Morgen Larsen
Date Added:
06/15/2018
50 Nifty United States
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We live on the continent of North America in the country of the United States. There are 50 states in this great country and as citizens of the United States we should know what those states are. In this seminar you will learn the names and locations of all 50 states. Wow your friends and family with your geographical knowledge!  Standards7.1.4.B Describe and locate places and regions as defined by physical and human features.

Subject:
Social Science
Political Science
Material Type:
Lesson Plan
Author:
Bonnie Waltz
Tracy Rains
Deanna Mayers
Date Added:
10/13/2017
Alabama: A Boundless Field of Speculation
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This lesson looks at the natural resources that drew businesses to Alabama. Students will explore the adapted 1820 letter from Mason and Dexter in Cahaba, Alabama to Richards and Simmons in Cumberland, Rhode Island. Students will explain ideas within this historical text based on specific information presented in this primary source. This lesson can be used as a stand alone or can follow A Natural Attraction: The Natural Resources of Alabama During the Early Nineteenth Century . This lesson was created in partnership with the Alabama Department of Archives and History.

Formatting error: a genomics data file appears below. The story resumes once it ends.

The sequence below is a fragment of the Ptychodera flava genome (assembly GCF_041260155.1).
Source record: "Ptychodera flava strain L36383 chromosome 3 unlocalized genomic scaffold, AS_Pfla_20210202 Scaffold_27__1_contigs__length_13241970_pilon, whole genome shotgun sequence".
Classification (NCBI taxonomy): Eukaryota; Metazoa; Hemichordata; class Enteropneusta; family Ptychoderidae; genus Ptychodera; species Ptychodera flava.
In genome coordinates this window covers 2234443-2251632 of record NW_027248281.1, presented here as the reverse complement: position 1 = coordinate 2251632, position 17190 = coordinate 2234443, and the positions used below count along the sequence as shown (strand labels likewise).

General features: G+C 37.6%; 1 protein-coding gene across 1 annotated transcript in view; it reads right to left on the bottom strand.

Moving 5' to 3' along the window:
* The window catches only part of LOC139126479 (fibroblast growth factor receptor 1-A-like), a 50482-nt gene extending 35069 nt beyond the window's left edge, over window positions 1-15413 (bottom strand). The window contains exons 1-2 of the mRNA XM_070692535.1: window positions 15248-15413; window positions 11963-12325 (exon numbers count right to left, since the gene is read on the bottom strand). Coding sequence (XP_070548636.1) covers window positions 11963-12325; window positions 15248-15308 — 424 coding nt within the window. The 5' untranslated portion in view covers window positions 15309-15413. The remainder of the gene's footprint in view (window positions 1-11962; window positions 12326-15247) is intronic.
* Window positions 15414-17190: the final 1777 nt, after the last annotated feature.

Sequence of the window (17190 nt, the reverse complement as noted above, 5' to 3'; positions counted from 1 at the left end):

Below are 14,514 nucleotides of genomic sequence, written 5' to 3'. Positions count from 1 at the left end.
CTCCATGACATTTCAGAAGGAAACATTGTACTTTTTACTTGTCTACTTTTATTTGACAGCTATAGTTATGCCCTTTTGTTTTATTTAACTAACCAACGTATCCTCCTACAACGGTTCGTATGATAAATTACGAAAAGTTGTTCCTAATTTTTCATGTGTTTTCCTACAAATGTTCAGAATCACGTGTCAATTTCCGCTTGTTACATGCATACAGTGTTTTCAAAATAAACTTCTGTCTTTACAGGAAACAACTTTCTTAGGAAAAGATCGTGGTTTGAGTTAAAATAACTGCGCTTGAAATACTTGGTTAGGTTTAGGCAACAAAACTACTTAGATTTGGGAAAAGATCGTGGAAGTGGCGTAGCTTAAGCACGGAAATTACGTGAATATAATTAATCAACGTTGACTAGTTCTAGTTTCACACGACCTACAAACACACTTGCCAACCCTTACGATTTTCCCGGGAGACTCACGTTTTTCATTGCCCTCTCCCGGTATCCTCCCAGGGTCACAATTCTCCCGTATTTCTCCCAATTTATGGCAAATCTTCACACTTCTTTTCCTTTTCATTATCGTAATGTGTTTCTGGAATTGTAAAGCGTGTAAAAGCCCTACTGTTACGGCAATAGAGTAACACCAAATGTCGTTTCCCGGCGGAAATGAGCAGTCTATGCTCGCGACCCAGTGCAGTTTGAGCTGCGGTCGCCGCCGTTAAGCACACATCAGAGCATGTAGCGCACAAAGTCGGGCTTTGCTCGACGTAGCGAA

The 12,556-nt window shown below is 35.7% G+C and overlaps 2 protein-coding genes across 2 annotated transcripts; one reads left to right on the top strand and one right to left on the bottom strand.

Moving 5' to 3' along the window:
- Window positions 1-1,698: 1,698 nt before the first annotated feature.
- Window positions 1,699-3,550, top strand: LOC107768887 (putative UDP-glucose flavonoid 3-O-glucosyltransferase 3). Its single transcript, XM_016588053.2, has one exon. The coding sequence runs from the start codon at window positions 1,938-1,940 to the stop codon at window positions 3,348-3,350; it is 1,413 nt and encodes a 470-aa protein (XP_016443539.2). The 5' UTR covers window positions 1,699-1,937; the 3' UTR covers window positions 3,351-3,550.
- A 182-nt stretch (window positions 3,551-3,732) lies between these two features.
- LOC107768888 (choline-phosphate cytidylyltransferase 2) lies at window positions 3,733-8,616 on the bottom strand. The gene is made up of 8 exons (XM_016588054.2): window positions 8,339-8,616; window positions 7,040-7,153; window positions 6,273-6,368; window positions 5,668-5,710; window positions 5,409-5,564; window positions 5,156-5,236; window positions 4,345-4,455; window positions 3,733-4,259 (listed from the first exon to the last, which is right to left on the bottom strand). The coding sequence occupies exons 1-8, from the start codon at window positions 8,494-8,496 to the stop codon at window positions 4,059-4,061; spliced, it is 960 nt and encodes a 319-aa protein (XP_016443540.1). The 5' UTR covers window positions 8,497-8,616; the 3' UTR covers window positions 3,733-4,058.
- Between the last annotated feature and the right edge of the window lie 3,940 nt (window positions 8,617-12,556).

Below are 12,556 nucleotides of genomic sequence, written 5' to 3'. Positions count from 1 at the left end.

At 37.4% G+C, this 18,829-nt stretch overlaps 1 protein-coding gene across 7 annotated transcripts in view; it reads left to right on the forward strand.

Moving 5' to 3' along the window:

Subject:
English Language Arts
Social Science
Material Type:
Lesson Plan
Provider:
Alabama Learning Exchange (ALEX)
Date Added:
04/29/2019
Alabama Fever!